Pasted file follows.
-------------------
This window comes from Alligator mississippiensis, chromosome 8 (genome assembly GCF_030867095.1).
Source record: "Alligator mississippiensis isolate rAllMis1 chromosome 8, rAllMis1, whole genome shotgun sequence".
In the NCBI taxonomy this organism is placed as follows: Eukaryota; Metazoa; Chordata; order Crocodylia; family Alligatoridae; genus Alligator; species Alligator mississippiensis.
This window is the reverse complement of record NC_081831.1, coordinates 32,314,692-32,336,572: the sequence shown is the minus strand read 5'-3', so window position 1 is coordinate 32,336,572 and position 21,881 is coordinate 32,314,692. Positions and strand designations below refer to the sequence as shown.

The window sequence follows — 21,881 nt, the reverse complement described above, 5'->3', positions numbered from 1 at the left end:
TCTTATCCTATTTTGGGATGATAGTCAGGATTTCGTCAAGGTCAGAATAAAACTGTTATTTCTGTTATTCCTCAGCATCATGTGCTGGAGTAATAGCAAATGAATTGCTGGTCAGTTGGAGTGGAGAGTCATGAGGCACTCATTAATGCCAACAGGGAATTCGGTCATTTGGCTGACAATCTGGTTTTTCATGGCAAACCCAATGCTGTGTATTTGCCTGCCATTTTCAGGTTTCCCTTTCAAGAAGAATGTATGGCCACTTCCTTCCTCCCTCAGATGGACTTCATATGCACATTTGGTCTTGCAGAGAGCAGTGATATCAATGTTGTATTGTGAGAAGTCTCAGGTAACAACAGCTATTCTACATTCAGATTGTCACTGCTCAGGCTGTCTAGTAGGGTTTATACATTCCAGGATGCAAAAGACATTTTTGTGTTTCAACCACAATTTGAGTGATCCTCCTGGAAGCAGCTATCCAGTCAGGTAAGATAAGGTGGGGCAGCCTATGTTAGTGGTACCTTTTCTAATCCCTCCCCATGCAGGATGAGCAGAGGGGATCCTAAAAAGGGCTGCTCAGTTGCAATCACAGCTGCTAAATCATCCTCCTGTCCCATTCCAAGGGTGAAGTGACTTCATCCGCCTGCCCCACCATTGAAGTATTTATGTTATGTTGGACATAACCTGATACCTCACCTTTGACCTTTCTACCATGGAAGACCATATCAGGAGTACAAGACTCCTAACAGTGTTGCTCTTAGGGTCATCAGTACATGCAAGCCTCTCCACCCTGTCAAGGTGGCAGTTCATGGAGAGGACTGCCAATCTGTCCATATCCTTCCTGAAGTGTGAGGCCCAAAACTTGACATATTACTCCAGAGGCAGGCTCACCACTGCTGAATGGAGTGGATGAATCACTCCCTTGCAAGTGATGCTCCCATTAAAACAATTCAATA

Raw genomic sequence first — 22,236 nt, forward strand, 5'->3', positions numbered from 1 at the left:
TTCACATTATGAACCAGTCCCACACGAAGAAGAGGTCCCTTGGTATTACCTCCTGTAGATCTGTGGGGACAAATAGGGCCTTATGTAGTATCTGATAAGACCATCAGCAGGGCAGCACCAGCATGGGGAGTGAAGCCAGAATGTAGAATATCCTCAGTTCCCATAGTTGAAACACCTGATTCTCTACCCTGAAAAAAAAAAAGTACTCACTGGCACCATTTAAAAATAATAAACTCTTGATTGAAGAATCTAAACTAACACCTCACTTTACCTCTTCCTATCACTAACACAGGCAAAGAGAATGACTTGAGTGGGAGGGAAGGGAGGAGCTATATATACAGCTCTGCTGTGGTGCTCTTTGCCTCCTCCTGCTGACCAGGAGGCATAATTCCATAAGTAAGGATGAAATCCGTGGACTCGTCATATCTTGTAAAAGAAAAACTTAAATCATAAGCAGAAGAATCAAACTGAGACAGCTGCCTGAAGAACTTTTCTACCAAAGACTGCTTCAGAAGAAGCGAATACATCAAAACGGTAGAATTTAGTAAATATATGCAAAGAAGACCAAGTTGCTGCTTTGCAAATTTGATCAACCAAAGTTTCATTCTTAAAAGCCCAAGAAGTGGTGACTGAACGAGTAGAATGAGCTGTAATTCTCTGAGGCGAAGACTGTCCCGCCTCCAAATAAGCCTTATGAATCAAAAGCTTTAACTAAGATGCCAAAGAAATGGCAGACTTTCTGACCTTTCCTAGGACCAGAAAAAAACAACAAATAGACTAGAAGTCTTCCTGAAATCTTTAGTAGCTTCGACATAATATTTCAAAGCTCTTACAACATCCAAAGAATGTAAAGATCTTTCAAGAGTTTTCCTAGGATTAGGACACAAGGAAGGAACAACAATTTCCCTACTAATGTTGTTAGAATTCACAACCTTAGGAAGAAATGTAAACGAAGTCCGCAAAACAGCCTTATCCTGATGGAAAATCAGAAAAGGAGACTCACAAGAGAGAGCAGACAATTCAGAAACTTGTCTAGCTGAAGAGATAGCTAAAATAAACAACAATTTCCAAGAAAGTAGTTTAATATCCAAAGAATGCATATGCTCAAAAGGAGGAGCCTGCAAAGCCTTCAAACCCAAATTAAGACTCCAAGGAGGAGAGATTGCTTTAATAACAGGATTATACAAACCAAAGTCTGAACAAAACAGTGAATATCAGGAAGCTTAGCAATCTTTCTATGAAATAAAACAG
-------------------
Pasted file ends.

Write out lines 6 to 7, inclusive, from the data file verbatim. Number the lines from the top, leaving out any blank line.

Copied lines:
TCTTATCCTATTTTGGGATGATAGTCAGGATTTCGTCAAGGTCAGAATAAAACTGTTATTTCTGTTATTCCTCAGCATCATGTGCTGGAGTAATAGCAAATGAATTGCTGGTCAGTTGGAGTGGAGAGTCATGAGGCACTCATTAATGCCAACAGGGAATTCGGTCATTTGGCTGACAATCTGGTTTTTCATGGCAAACCCAATGCTGTGTATTTGCCTGCCATTTTCAGGTTTCCCTTTCAAGAAGAATGTATGGCCACTTCCTTCCTCCCTCAGATGGACTTCATATGCACATTTGGTCTTGCAGAGAGCAGTGATATCAATGTTGTATTGTGAGAAGTCTCAGGTAACAACAGCTATTCTACATTCAGATTGTCACTGCTCAGGCTGTCTAGTAGGGTTTATACATTCCAGGATGCAAAAGACATTTTTGTGTTTCAACCACAATTTGAGTGATCCTCCTGGAAGCAGCTATCCAGTCAGGTAAGATAAGGTGGGGCAGCCTATGTTAGTGGTACCTTTTCTAATCCCTCCCCATGCAGGATGAGCAGAGGGGATCCTAAAAAGGGCTGCTCAGTTGCAATCACAGCTGCTAAATCATCCTCCTGTCCCATTCCAAGGGTGAAGTGACTTCATCCGCCTGCCCCACCATTGAAGTATTTATGTTATGTTGGACATAACCTGATACCTCACCTTTGACCTTTCTACCATGGAAGACCATATCAGGAGTACAAGACTCCTAACAGTGTTGCTCTTAGGGTCATCAGTACATGCAAGCCTCTCCACCCTGTCAAGGTGGCAGTTCATGGAGAGGACTGCCAATCTGTCCATATCCTTCCTGAAGTGTGAGGCCCAAAACTTGACATATTACTCCAGAGGCAGGCTCACCACTGCTGAATGGAGTGGATGAATCACTCCCTTGCAAGTGATGCTCCCATTAAAACAATTCAATA

Raw genomic sequence first — 22,236 nt, forward strand, 5'->3', positions numbered from 1 at the left: